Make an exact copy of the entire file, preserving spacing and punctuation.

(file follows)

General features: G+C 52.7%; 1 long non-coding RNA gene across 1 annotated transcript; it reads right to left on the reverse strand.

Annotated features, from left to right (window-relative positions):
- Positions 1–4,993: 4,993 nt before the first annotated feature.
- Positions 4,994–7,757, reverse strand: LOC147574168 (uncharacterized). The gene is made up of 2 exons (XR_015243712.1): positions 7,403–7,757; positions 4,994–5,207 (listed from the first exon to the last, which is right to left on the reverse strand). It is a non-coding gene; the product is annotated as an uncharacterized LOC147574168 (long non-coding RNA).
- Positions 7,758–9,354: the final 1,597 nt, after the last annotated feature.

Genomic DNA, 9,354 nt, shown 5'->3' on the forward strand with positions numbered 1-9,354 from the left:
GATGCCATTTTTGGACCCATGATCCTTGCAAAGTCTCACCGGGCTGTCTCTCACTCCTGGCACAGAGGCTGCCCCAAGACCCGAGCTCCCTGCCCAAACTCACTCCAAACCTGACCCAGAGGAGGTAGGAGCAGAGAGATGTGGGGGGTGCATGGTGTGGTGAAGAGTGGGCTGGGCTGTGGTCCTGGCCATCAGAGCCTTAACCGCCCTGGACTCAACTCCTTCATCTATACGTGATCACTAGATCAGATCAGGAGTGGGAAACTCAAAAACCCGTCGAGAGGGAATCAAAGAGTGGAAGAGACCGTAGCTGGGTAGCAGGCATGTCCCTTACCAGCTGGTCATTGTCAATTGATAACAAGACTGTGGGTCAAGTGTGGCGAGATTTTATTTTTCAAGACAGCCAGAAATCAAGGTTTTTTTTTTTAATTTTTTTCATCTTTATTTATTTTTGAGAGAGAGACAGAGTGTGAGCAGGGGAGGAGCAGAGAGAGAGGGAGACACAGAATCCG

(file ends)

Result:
General features: G+C 52.7%; 1 long non-coding RNA gene across 1 annotated transcript; it reads right to left on the reverse strand.

Annotated features, from left to right (window-relative positions):
- Positions 1–4,993: 4,993 nt before the first annotated feature.
- Positions 4,994–7,757, reverse strand: LOC147574168 (uncharacterized). The gene is made up of 2 exons (XR_015243712.1): positions 7,403–7,757; positions 4,994–5,207 (listed from the first exon to the last, which is right to left on the reverse strand). It is a non-coding gene; the product is annotated as an uncharacterized LOC147574168 (long non-coding RNA).
- Positions 7,758–9,354: the final 1,597 nt, after the last annotated feature.

Genomic DNA, 9,354 nt, shown 5'->3' on the forward strand with positions numbered 1-9,354 from the left:
GATGCCATTTTTGGACCCATGATCCTTGCAAAGTCTCACCGGGCTGTCTCTCACTCCTGGCACAGAGGCTGCCCCAAGACCCGAGCTCCCTGCCCAAACTCACTCCAAACCTGACCCAGAGGAGGTAGGAGCAGAGAGATGTGGGGGGTGCATGGTGTGGTGAAGAGTGGGCTGGGCTGTGGTCCTGGCCATCAGAGCCTTAACCGCCCTGGACTCAACTCCTTCATCTATACGTGATCACTAGATCAGATCAGGAGTGGGAAACTCAAAAACCCGTCGAGAGGGAATCAAAGAGTGGAAGAGACCGTAGCTGGGTAGCAGGCATGTCCCTTACCAGCTGGTCATTGTCAATTGATAACAAGACTGTGGGTCAAGTGTGGCGAGATTTTATTTTTCAAGACAGCCAGAAATCAAGGTTTTTTTTTTTAATTTTTTTCATCTTTATTTATTTTTGAGAGAGAGACAGAGTGTGAGCAGGGGAGGAGCAGAGAGAGAGGGAGACACAGAATCCG